This required course provides a broad overview of the history, culture, and art of Rome from antiquity to the modern era. Classroom instruction, conducted at Accent International’s Rome Study Center, will complement visits to different sites in the city of Rome and its environs, Florence, Naples, Pompeii, and Sicily. Visits to art exhibitions, museums, archaeological sites, and churches will be woven into the fabric of the class. The formation of great art collections, like those of the Borghese Gallery, the Vatican Museums, and the Capitoline collections will be examined. Students will be expected to write about art from all historical epochs and provide critical analyses of museum displays and exhibitions.
Pre-requisite: ARHS 110 or 111 or equivalent is highly recommended, but not required.
Taught by Professor Dabakis (.5 Units)
Rome served as a vibrant intellectual and cultural center during the nineteenth century. American artists and writers gravitated to the city in search of inspiration, camaraderie, and adventure. As an interdisciplinary enterprise, this seminar seeks to understand Rome as a mythic encounter with a “romantic arcadia,” as a historical sight for political independence, and as a cosmopolitan home to an international coterie of artists and writers. The writings of Margaret Fuller, Nathaniel Hawthorne, Mark Twain, and Henry James will serve as the focus of our literary study. The significance of Rome to visual artists will be a central component of our study.
Pre-requisite: One ARHS 110 or 111 or equivalent.
ARTS 291 ST: The City as Collage
Taught by Professor Snouffer (.5 Units)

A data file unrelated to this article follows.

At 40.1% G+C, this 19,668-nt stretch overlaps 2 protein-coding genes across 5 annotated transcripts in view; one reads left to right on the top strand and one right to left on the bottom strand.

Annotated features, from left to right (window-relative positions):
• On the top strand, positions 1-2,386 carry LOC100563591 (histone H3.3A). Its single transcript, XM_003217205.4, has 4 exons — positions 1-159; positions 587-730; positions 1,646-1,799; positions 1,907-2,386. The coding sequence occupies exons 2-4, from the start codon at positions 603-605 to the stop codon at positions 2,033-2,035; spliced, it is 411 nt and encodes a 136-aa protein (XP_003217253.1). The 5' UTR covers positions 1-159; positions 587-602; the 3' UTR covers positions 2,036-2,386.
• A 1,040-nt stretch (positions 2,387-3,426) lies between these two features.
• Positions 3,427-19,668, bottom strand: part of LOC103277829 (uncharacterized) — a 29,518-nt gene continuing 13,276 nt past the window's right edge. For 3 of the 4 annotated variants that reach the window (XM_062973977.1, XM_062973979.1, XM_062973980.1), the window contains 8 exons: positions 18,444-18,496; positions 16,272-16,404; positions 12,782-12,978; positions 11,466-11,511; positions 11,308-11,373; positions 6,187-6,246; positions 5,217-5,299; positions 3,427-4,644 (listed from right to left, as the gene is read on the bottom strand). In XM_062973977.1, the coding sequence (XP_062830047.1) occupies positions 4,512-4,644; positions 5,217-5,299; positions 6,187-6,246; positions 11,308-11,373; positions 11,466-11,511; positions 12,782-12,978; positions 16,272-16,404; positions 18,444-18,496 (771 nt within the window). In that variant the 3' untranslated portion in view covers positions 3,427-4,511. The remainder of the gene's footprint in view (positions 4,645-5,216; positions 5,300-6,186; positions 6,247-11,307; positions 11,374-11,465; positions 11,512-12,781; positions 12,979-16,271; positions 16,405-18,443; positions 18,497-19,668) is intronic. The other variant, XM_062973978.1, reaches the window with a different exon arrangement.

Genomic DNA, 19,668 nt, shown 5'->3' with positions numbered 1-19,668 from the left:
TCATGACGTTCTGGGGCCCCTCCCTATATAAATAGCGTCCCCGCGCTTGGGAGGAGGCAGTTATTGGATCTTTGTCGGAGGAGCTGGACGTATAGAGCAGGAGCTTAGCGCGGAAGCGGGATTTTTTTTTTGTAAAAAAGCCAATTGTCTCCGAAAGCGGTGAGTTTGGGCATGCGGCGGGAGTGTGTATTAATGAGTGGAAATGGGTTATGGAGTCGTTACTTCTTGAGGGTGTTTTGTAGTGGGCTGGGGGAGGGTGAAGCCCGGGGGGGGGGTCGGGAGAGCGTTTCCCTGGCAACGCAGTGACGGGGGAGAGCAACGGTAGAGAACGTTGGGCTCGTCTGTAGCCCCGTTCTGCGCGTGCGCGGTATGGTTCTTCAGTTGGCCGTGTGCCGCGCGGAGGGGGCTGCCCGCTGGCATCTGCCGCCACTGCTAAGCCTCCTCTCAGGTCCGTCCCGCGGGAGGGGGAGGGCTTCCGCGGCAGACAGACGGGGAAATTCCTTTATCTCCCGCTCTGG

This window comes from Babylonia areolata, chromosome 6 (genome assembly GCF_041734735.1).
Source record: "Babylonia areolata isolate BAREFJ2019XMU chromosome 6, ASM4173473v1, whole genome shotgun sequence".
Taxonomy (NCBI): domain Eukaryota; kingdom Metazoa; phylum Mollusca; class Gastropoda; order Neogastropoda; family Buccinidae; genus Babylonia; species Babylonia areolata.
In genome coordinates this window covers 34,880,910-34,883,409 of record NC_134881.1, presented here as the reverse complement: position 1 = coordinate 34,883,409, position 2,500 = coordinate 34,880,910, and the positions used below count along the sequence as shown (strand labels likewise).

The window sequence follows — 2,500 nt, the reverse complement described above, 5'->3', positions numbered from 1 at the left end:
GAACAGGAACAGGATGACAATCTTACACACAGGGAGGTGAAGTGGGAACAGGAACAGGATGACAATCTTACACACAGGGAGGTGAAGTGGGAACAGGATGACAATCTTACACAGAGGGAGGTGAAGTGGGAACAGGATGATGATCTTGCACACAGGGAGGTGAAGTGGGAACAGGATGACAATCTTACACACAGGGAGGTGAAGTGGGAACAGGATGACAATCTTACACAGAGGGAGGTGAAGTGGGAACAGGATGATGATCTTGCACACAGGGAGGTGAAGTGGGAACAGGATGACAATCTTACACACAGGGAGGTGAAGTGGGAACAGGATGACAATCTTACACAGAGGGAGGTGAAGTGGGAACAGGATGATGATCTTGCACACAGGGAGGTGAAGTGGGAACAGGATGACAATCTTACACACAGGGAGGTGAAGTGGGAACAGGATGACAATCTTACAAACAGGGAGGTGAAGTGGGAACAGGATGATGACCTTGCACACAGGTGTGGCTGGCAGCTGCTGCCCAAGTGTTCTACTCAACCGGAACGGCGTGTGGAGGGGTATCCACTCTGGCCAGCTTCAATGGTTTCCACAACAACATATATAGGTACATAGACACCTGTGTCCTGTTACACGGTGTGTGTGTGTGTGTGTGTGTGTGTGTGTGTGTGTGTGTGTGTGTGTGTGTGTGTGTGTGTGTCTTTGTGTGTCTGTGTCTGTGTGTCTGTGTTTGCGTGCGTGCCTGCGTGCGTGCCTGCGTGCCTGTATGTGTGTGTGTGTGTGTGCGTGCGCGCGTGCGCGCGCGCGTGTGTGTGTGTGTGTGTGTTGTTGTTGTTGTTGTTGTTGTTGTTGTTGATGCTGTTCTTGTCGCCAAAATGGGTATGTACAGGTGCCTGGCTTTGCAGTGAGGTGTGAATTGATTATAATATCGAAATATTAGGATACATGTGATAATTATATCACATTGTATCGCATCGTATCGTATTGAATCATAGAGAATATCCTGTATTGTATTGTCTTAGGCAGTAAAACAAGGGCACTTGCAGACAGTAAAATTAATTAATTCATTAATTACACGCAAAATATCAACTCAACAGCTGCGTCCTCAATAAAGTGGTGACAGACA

This course will utilize the city of Rome as inspiration for aesthetically merging the past with the present. We will experiment with varied collage techniques, using mixed-media materials as vehicles of expression. Foundational elements of design and composition, along with craft, will be explored to creatively manipulate imagery and surfaces. Each student will build a collage archive by collecting materials from such sources as Roman flea markets, food markets, used book vendors and antique shops, to name a few. Possible projects include: creating a “Renaissance Selfie”; utilizing Roman texts and illustrations as material for a contemporary form of Italian Futurism; exploring the Tiber River as inspiration for "The River as Metaphor"; creating a journal of Roman maps and paths of travel through the city. We will study the development of collage throughout art history. Additionally, we will visit contemporary art galleries, monuments and museums, including the MAXXI. The class will look at historical and contemporary international artists with a focus on those of Italian origin. All of these rich references will encourage each student to discover a uniquely individual visual language.
Pre-requisite: One ARTS 101-108 is highly recommended, but not required.